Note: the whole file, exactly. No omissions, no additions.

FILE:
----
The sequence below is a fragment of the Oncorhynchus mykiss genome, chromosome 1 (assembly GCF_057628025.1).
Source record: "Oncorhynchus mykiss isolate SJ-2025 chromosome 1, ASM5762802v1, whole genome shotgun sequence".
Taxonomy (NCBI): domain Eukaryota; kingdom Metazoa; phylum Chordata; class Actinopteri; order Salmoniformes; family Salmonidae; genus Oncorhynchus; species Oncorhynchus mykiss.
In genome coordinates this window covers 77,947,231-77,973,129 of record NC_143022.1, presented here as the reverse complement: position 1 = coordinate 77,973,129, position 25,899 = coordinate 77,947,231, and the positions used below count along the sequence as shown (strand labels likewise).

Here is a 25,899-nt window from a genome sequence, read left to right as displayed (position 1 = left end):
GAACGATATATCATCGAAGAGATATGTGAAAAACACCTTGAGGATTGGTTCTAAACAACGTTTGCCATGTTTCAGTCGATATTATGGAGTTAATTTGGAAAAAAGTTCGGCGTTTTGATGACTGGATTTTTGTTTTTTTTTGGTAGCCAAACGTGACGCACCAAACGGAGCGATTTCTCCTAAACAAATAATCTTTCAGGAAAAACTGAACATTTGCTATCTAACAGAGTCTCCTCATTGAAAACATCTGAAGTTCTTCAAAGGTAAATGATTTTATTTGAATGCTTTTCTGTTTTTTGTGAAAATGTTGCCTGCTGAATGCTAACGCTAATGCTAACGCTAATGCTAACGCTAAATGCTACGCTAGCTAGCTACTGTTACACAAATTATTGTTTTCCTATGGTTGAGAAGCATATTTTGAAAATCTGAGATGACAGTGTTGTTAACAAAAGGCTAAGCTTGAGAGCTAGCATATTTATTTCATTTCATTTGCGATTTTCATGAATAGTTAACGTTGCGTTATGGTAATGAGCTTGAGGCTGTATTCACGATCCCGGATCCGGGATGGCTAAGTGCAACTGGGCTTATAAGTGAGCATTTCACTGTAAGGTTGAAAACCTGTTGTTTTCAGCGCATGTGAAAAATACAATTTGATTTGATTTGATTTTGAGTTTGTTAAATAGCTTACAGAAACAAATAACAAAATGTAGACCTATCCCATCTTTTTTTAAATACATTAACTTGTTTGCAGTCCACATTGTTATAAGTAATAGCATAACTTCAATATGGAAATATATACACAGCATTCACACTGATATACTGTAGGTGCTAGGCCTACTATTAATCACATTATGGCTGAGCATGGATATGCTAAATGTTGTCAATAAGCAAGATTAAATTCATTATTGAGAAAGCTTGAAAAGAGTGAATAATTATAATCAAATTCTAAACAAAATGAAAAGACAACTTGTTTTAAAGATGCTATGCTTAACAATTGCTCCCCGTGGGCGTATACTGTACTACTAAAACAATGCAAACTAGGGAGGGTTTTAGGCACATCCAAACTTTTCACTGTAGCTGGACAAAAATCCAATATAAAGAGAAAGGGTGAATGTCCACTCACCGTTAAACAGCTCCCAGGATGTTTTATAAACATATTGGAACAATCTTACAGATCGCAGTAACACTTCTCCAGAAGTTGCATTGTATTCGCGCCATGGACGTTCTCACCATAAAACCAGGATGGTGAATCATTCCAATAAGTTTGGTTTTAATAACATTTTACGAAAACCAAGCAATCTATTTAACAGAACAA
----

The sequence below is a fragment of the Oncorhynchus mykiss genome, chromosome 1 (assembly GCF_057628025.1).
Source record: "Oncorhynchus mykiss isolate SJ-2025 chromosome 1, ASM5762802v1, whole genome shotgun sequence".
Taxonomy (NCBI): domain Eukaryota; kingdom Metazoa; phylum Chordata; class Actinopteri; order Salmoniformes; family Salmonidae; genus Oncorhynchus; species Oncorhynchus mykiss.
In genome coordinates this window covers 77,947,231-77,973,129 of record NC_143022.1, presented here as the reverse complement: position 1 = coordinate 77,973,129, position 25,899 = coordinate 77,947,231, and the positions used below count along the sequence as shown (strand labels likewise).

Here is a 25,899-nt window from a genome sequence, read left to right as displayed (position 1 = left end):
GAACGATATATCATCGAAGAGATATGTGAAAAACACCTTGAGGATTGGTTCTAAACAACGTTTGCCATGTTTCAGTCGATATTATGGAGTTAATTTGGAAAAAAGTTCGGCGTTTTGATGACTGGATTTTTGTTTTTTTTTGGTAGCCAAACGTGACGCACCAAACGGAGCGATTTCTCCTAAACAAATAATCTTTCAGGAAAAACTGAACATTTGCTATCTAACAGAGTCTCCTCATTGAAAACATCTGAAGTTCTTCAAAGGTAAATGATTTTATTTGAATGCTTTTCTGTTTTTTGTGAAAATGTTGCCTGCTGAATGCTAACGCTAATGCTAACGCTAATGCTAACGCTAAATGCTACGCTAGCTAGCTACTGTTACACAAATTATTGTTTTCCTATGGTTGAGAAGCATATTTTGAAAATCTGAGATGACAGTGTTGTTAACAAAAGGCTAAGCTTGAGAGCTAGCATATTTATTTCATTTCATTTGCGATTTTCATGAATAGTTAACGTTGCGTTATGGTAATGAGCTTGAGGCTGTATTCACGATCCCGGATCCGGGATGGCTAAGTGCAACTGGGCTTATAAGTGAGCATTTCACTGTAAGGTTGAAAACCTGTTGTTTTCAGCGCATGTGAAAAATACAATTTGATTTGATTTGATTTTGAGTTTGTTAAATAGCTTACAGAAACAAATAACAAAATGTAGACCTATCCCATCTTTTTTTAAATACATTAACTTGTTTGCAGTCCACATTGTTATAAGTAATAGCATAACTTCAATATGGAAATATATACACAGCATTCACACTGATATACTGTAGGTGCTAGGCCTACTATTAATCACATTATGGCTGAGCATGGATATGCTAAATGTTGTCAATAAGCAAGATTAAATTCATTATTGAGAAAGCTTGAAAAGAGTGAATAATTATAATCAAATTCTAAACAAAATGAAAAGACAACTTGTTTTAAAGATGCTATGCTTAACAATTGCTCCCCGTGGGCGTATACTGTACTACTAAAACAATGCAAACTAGGGAGGGTTTTAGGCACATCCAAACTTTTCACTGTAGCTGGACAAAAATCCAATATAAAGAGAAAGGGTGAATGTCCACTCACCGTTAAACAGCTCCCAGGATGTTTTATAAACATATTGGAACAATCTTACAGATCGCAGTAACACTTCTCCAGAAGTTGCATTGTATTCGCGCCATGGACGTTCTCACCATAAAACCAGGATGGTGAATCATTCCAATAAGTTTGGTTTTAATAACATTTTACGAAAACCAAGCAATCTATTTAACAGAACAA